Underglaze Pencils


Amaco Underglaze Chalk Crayons and Pencils available in an assortment of colors for firing up to cone 10.

Orton Hi Temp Brown Marker, a cheaper pencil for marking ceramics like test tiles.

Make your own pencils

There are a few recipes for creating your own underglaze pencils. The most common recipe seems to be:

  • White firing ball clay 50%
  • Potash feldspar 25%
  • Silica 25%
  • Various amount of colorant from 10-30%

australianceramics Recipe

Instagram Link


  • Ball Clay 50
  • Potash Feldspar 25
  • Silica 200# 25
  • 10-30% colourant

+Add 35-45% water to this slip base
+For every 100g of dry ingredient add 1tsp sodium silicate
+If using a high percentage of colourant e.g30% add 5% bentonite to increase plasticity
+Dry on plaster bats and roll and shape your pencils.
+Fire to 800C


Can EPK substitute for Ball clay?
Mike Mangion: most likely, but it maybe a little softer.

Donna Kat: saturate it with water, stirring well; put it on a plaster bat or just let it evaporate in the bucket until it is wedge-able; take a golf ball or walnut size ball and roll it out to a pencil type shape. Bisque fire. You don’t want it too long or it will break. You want a soft bisque.

Donna Kat: I also think you can use balls of it as greenware to draw with as you would chalk.

Megan Baker: +Add 35-45% water to this slip base
+For every 100g of dry ingredient add 1tsp sodium silicate
+If using a high percentage of colourant e.g30% add 5% bentonite to increase plasticity
+Dry on plaster bats and roll and shape your pencils.
+Fire to 800C

David Zimbrón Recipe

Forwarded by Carmen de la Parra

I want to make crayons for ceramics, I have the formula for my master David Zimbrón.
I’d like if someone has more formulas either crayons, pencils or watercolors to do a lot of tests at once.
I share what I have.
To make cakes (not bake)
You can use both raw and sancocho.


  • Ceramic Plaster. 40 %
  • Clay Balls. 40 %
  • Kaolin Kaolin. 10 %
  • Quartz. 10 %
  • Colouring Agent 10 to 40 %
  • Liquid 30 g per 100 g
  • Sodium Silicate 30 g per 100 G (already prepared)

Mix and make bars of the thick and long desired (better with hand extruder)

Drawn to Surface: How to Make and Use Underglaze Pencils, Crayons, Pens, and Trailers

Ceramic Arts Daily

Ceramic Pencil Slip Recipe

  • White firing ball clay 50%
  • Potash feldspar 25
  • Silica 25
  • 100%
  • Add: Macaloid (or 5% bentonite) 3%
  • Colorant (maximum) 15%

The materials, including colorants, should be dry sieved through an 80-mesh screen to ensure thorough blending. For color, you can use mineral oxides, carbonates, and prepared stains. A variety of combinations will produce a wide range of colors, although it’s important to select colorants that won’t burn out at high temperatures; not many will, but cadmium/selenium and potassium dichromate are likely to do so. The amount of colorant can be up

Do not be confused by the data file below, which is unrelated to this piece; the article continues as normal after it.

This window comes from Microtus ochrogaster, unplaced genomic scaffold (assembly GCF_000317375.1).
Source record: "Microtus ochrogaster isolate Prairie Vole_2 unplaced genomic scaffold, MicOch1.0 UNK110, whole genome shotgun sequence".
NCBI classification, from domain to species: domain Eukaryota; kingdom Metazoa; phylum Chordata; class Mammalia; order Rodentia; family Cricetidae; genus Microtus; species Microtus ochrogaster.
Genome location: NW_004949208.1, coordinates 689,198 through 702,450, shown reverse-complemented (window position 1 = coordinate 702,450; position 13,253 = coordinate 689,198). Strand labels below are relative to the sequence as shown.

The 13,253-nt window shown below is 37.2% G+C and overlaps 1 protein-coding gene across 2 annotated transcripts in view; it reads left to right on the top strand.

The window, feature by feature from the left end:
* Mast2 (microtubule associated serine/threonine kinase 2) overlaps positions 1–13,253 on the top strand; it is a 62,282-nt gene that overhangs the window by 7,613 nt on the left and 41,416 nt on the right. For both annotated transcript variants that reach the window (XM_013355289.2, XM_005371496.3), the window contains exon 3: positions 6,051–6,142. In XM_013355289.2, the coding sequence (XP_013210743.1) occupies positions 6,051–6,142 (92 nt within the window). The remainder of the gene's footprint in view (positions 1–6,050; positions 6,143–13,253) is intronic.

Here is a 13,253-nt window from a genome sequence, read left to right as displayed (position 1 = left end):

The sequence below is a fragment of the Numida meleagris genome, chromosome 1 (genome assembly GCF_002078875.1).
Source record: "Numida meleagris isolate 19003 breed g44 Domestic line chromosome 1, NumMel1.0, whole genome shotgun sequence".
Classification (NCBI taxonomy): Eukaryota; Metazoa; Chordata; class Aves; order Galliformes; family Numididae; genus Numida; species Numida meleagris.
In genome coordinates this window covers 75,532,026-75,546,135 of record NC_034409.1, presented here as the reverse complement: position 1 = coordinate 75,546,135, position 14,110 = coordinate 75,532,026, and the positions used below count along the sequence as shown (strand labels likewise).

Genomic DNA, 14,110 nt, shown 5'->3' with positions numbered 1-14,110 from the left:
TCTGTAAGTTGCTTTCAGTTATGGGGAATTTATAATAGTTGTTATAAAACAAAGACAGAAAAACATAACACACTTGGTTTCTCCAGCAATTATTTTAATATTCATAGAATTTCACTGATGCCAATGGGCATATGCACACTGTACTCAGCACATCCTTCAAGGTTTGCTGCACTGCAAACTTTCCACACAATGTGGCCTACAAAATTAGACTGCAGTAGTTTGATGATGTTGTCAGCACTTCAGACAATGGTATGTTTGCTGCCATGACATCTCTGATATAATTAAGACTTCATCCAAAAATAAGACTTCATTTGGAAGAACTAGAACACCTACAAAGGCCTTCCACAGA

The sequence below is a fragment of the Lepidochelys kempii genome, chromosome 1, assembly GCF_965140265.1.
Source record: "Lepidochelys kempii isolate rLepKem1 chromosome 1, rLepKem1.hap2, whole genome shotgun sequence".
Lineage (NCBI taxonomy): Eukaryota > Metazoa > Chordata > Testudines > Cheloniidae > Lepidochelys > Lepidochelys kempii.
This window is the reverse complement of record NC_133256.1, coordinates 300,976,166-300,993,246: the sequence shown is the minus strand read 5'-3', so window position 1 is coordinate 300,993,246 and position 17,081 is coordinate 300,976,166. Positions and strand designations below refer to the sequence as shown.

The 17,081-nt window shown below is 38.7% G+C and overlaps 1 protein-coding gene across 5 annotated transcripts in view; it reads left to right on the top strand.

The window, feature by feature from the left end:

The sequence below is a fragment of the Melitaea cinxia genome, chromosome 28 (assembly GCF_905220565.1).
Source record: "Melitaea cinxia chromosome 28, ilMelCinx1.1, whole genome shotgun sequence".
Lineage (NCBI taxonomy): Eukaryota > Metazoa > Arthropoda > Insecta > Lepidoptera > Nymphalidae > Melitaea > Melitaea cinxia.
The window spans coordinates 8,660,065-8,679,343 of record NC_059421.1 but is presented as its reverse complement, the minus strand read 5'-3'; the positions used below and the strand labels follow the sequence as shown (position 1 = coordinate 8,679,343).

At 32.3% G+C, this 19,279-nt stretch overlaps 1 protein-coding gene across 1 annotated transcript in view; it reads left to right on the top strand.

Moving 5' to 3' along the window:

to 15 percent. More than that will cause loss of plasticity in the raw state, making it difficult to form the pencils. The more colorant used, the more intense the color.

Mix the dry materials with approximately 45 percent water, to which 1 percent of sodium silicate per 100 grams of dry material mix has been added. This will slightly deflocculate the slip, giving additional green strength while also intensifying some of the colorants.

Form the pencils by drying the colored slip to a plastic state, and then either rolling out coils or extruding lengths of the desired thickness. These then can be left as pencil lengths or cut into shorter 1–2 inch lengths. When dry, fire the pencils to between 1472°F (800°C) and 1742°F (950°C), depending on the desired hardness. A lower firing will produce softer “lead”; higher firing, harder “lead”. The short lengths can be placed in a claw grip drafting pencil (the Koh-I-Noor No. 48 drafting pencil can hold leads up to ¼ inch in diameter).

Pastels normally are used from the greenware state and are not prefired unless they prove too friable for convenient use. To make pastels, use the basic recipe above and simply form the clay into coils or extrusions
to the desired size for use. If they prove too fragile, they can be fired to between 1112°F (600°C) and 1472°F
(800°C) without making them excessively hard. Ceramic pastel drawings should be fired on the ceramic object
to harden them before a glaze is applied; otherwise, the powdery surface likely will be spoiled in glaze application
or handling. Surface powder also might cause crawling through lack of glaze adhesion.

From Clayart

Terrance Lazaroff:

Robin Hoppers Book The Ceramic Spectrum, has a recipe on page 133.

it calls for:

50 units of white ball clay
25 units of potash feldspar and
25 units of silica.

to this add 5% bentonite or 3% Macaloid and up to 15% colourant.

One can also add to the approximately 45% water, a little sodium silicate to
give it green strength.

Roll into thin coils and fire to approx 800 degrees C.

I use them in the green ware state. They work like pastels. I find they
are only good for light drawings and lines.


Jane Murray-Smith:

Hi Dale,

Heres the recipe Ive used ( weights are in grams):
Custer …25
ball clay…50
colorant…15 (maximum)
sodium silacate 1cc per 100 grams dry mix

fire between 1500-1700 degrees for pencils

For chalk, watercolor cakes or crayons do not fire .
No sodium silicate for crayons BUT mix dry ingred. with wax resist & form.

Remember: TEST, TEST, TEST!!! I got this recipe from a book Im sorry I dont remember the title of the book or who wrote it but, Ive made the pencils & they worked great for me. Havent tried the water colors, crayons or chalk.